A laser is essentially a parallel beam of light that is of a certain wavelength. The extensive use of skin lasers in dermatology started actually not that long ago. But we have come a long way from the early days of dermatological lasers.

Ablative Lasers

One of the first dermatological lasers were invented back in the 1990's. And I had the pleasure of operating one of these. It was a Sharplan CO2 laser and this was 1995 or so. The carbon dioxide laser would be fired onto the skin in minute pulses that caused the ablation of anything it can into contact with. But because it was focused into a tiny spot when it hit the skin, one could do really precise work with this laser. The CO2 laser cut, cauterized and and vapourized all kinds of unwanted skin lesions. Things with which it was particularly good at were warts, skin tags, seborrheic keratoses, some moles and even some superficial pigmentation patches.

Selective Photo-thermolysis

So from that early laser, we learnt that you need a target which we call a chromophore, because we are using a laser which is a light source a form of energy to destroy tissues. In the case of the CO2 laser, the chromophore was water (water in the skin cells) as the wavelength of the laser was well absorbed by water. But water being so ubiquitous in the cells in the skin, CO2 lasers were not very selective in their destructive power. We basically called these lasers ablative lasers. Good for cutting through tissues and vaporizing anything in its path.

Then scientists and doctors started playing with different wavelength lasers and discovered that there are other target chromophores in the skin which were selectively destroyed when light of a certain wavelength hit them. Chromophores like red blood cells within blood vessels, and melanin pigments reacted to very different wavelengths. Hence lasers like the Ruby laser, Alexandrite laser, Nd-Yag lasers, V beam, Smoothbean, Cooltouch, Coolglide and many more came about to treat the different chromophores. Refinements in technology lead to the incorporation of cooling to protect the surrounding tissues from collateral heat injury.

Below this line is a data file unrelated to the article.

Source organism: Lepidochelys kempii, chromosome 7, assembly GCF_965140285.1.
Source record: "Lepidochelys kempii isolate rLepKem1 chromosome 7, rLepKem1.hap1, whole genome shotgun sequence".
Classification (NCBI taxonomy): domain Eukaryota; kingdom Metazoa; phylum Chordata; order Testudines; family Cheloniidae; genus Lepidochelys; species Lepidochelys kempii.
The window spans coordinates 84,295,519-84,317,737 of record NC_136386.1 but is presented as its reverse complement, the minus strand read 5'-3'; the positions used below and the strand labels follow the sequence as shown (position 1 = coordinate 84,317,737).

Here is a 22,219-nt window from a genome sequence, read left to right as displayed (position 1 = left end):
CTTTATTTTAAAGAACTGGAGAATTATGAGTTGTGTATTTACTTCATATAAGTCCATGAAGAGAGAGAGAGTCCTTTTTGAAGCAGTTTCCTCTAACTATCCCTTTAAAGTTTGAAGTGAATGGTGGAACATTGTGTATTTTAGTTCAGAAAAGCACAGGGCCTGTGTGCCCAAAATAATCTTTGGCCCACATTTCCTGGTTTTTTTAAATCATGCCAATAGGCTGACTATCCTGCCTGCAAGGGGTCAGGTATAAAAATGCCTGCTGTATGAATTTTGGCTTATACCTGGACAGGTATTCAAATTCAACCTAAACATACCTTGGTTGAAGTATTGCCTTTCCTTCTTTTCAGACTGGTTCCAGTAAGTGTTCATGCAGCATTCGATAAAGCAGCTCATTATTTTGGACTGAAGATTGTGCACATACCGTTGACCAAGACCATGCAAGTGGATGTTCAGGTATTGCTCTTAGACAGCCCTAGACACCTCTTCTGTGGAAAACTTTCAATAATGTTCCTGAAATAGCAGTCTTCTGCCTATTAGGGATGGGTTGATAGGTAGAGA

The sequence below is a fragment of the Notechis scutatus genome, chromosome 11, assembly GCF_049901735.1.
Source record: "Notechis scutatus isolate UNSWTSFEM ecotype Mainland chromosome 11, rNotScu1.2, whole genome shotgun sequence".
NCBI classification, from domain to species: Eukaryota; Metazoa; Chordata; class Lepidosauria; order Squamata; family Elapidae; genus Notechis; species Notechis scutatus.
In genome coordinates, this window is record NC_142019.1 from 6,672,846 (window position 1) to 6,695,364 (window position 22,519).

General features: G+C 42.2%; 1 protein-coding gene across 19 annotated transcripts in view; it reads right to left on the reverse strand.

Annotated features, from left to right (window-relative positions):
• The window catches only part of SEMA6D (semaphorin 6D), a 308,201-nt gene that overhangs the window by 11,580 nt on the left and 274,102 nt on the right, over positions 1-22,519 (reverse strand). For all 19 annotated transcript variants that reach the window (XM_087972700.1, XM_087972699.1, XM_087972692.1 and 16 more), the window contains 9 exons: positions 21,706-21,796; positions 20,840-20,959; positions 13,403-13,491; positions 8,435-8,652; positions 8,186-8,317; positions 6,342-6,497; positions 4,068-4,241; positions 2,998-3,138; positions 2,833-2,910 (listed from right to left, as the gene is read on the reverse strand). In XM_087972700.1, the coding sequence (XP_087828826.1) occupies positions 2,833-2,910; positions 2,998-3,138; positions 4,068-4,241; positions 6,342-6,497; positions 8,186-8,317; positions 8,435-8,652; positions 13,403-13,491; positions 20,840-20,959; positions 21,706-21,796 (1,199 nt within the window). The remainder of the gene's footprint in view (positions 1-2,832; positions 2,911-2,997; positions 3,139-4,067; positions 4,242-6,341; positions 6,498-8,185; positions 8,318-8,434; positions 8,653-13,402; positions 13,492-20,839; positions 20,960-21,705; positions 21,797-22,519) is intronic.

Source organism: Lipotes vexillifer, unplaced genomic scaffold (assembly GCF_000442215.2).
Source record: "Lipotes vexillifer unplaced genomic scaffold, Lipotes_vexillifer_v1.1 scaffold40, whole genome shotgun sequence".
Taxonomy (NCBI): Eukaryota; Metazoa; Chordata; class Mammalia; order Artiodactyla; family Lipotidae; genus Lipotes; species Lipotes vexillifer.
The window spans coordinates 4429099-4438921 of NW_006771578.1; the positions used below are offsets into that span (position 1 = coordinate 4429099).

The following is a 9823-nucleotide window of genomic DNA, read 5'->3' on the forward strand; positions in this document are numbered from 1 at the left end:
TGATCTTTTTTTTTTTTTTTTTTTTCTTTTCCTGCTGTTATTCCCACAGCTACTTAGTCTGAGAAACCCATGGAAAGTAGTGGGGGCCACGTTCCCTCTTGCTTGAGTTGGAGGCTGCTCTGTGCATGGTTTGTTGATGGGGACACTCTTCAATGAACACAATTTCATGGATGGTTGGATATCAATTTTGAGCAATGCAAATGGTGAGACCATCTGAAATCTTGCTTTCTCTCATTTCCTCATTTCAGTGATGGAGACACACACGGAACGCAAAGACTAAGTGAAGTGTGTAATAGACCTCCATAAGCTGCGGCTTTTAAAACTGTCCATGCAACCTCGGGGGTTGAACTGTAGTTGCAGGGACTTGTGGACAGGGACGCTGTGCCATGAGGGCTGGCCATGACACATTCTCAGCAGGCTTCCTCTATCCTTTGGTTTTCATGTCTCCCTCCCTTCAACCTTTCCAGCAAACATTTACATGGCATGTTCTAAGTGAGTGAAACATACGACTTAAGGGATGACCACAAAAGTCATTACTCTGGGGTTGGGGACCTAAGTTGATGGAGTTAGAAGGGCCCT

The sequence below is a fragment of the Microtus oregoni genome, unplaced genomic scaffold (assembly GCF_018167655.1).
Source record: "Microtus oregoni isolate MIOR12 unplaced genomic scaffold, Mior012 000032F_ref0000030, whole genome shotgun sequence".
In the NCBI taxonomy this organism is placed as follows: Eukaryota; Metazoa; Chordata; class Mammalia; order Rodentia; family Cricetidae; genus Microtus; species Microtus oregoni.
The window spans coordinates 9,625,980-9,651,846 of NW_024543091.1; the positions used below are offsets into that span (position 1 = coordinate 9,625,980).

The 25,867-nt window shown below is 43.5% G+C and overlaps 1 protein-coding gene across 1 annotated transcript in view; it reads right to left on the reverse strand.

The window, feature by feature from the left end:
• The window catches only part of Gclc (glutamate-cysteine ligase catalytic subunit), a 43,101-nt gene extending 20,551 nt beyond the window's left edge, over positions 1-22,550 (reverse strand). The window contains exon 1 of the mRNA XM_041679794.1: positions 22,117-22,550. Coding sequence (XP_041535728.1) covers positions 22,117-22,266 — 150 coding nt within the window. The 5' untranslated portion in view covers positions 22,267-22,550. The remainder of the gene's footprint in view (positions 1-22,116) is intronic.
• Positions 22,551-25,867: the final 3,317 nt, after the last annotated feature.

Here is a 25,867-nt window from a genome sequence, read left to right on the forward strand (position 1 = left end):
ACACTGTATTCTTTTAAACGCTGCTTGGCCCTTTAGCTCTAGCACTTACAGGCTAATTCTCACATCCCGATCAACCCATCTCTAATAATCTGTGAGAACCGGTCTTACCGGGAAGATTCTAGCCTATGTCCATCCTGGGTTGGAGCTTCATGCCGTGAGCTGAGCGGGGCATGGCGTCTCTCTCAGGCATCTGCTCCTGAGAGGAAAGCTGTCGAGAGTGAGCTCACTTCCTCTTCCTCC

An offshoot of this technology was the Intense Pulsed Light (IPL) which used broad spectrum light (meaning many wavelengths in the beam) to target the chromophores. This was in theory a cheaper light source to generate than lasers. You only need an old fashion flashlight to generate the energy to target the chromophores. In practice because of all the surrounding precision cooling and monitoring, it did'nt make that much difference in price. The idea was that when broad spectrum light was shone on skin, the pigment spots, hair and blood vessels would absorb more of the light and self destruct. The surrounding skin which does not absorb so much light would be unharmed. But still benefited from a mild rejuvenative effect.

Fractional Technology

The 3rd advancement in skin laser technology was fractional technology. Fractional anything became the buzzword in around year 2000. Fractional means instead of firing one beam of laser, you was a scanning device to fire a number (usually hundreds) of beam onto an area of skin. The important thing is that these beams will purposely leave a space between adjacent beams. Looking directly onto skin, it would appear like a pixelated areas where laser had been fired interspersed with normal skin. This is the fundamental theory of fractional technologies. It left normal skin surrounding each area where laser had been fired, so that healing time is much faster. This also enable a mild skin tightening effect when the healing occured circumferentially around each of the spots of thermal injury.

Of course other that just lasers, we now also have radiofrequency, plasma, electrocautery, and focused ultrasound as energy sources. But because they are not lasers, I have left them out in the discussion here.

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